Chronic infectious diseases have a devastating effect on global health. When someone is suffering from a chronic viral infection such as HIV or hepatitis C, their B cells get altered resulting in low-quality antibodies that are not strong enough to help the body clear the infection.
A recent study in mice conducted by the Monash Biomedicine Discovery Institute (BDI), has uncovered that during chronic viral infection, a protein called BMI-1 gets turned on too early in B cells and messes up the delicate balance of gene expression, resulting in antibodies that are unsuccessful in their endeavour to clear the virus from the body.
However, when this protein is targeted, the nature of the B cell can be changed to produce a higher quality antibody that accelerates clearance of a virus and may provide a new therapeutic pathway to help improve and regulate the body’s antibody response to achieve better outcomes.
The findings have now been published in Nature Immunology.
B cells, a type of white blood cell, respond to infection and can eventually turn into plasma cells. It is the plasma cells that make and secrete antibodies. During an infection, some of the B cells that become activated can quickly become plasma cells and start to produce antibodies in the first few days of the body’s immune response. While these antibodies are helpful, they are typically lower in quality and do not clear the infection. However, they do give the immune system some time to allow other B cells to undergo a “training period” to become high-quality memory B cells and plasma cells for immunity.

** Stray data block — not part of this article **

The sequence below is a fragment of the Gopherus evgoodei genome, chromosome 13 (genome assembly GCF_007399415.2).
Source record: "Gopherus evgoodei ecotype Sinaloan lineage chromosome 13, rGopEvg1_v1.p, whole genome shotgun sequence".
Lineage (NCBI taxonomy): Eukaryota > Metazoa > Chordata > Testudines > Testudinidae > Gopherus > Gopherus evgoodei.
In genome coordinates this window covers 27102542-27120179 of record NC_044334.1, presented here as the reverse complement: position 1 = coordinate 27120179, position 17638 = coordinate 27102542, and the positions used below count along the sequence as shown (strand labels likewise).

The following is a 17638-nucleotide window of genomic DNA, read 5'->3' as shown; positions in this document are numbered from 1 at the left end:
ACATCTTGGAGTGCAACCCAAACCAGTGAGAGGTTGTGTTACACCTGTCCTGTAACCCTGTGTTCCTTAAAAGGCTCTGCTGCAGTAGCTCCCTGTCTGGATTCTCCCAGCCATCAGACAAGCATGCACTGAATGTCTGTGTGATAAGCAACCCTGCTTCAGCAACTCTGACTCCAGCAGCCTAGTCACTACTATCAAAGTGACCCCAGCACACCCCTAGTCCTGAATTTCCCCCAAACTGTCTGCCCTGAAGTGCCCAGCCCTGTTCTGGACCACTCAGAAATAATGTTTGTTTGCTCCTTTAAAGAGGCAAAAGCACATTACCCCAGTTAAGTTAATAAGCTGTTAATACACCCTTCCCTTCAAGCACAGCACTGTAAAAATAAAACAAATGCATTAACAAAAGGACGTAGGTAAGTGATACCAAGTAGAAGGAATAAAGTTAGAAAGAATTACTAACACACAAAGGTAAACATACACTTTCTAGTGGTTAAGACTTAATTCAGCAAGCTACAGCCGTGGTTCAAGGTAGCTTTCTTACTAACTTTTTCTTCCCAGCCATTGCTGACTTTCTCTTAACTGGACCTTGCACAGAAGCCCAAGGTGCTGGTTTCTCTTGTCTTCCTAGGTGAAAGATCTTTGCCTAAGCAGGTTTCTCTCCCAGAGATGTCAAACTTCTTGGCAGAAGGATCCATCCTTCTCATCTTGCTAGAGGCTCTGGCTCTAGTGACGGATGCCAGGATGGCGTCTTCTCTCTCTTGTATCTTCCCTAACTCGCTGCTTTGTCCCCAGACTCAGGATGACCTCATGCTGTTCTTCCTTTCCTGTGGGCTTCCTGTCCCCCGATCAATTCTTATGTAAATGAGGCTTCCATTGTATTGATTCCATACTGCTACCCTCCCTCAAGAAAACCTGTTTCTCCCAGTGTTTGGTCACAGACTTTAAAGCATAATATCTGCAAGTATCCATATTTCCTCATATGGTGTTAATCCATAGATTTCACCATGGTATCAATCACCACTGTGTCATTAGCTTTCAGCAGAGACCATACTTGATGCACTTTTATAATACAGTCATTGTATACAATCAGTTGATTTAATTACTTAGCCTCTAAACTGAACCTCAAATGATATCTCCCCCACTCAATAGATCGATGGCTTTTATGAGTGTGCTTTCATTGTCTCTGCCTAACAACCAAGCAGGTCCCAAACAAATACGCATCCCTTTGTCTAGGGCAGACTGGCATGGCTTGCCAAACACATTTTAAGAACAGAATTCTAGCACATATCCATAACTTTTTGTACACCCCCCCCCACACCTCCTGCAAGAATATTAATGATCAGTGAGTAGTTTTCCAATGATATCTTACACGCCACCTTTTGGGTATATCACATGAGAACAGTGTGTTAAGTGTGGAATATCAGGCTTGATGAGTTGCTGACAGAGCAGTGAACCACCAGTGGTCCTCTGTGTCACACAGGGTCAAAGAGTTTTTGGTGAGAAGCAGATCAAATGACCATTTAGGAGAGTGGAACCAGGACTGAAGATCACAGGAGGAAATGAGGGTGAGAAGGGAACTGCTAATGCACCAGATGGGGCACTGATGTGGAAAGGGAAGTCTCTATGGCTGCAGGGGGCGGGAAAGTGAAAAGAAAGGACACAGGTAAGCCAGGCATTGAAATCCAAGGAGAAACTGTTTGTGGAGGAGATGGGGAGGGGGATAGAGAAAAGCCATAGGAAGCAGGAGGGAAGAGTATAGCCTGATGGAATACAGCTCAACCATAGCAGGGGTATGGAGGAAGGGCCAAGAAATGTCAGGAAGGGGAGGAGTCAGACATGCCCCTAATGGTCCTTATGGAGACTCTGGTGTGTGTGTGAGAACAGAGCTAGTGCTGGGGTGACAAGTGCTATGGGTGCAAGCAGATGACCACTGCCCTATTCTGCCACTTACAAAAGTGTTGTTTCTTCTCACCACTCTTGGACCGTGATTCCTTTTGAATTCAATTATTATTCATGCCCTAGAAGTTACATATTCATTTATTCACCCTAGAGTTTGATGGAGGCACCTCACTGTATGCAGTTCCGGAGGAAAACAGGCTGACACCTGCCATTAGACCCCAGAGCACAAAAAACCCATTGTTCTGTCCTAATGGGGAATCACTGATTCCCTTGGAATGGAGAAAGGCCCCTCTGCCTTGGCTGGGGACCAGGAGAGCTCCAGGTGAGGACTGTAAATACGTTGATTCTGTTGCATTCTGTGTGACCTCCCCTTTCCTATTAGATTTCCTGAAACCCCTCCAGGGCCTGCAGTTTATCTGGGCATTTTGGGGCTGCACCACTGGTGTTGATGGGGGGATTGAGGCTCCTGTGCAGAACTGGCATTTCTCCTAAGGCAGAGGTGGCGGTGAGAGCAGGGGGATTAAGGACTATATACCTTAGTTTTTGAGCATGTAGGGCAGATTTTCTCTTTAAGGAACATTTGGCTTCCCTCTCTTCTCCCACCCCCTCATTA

The memory B cells will act as sentinels for a long time, on guard for the next time the body gets infected with the same pathogen. If reinfected, they can quickly turn into plasma cells and make high-quality antibodies without having to undergo the training again, which helps your body clear the infection quicker and are the reason why vaccines work.
When a patient can’t clear the infection, the immune response reacts by altering the balance in favour of producing antibodies faster, without the adequate training it needs to neutralise the virus and form protective memory B cells and plasma cells.
Lead researcher Associate Professor Kim Good-Jacobson said being able to modulate abnormal antibody responses to accelerate viral clearance and reduce disease in chronic infection has significant benefits to patients and the burden of disease.
“We haven’t been able to produce effective vaccines for several chronic viral infections that can cause long-term health problems for millions of people. We wanted to figure out how antibody responses get disrupted, so we could start to identify targets to regulate the antibody response for better outcomes,” said Associate Professor Good-Jacobson.
“Memory immune cells and high-quality antibodies are powerhouses underpinning immune protection provided by successful vaccines, so working on ways to deliver drugs directly to B cells to improve the antibody response without affecting how well other immune cells work is crucial.”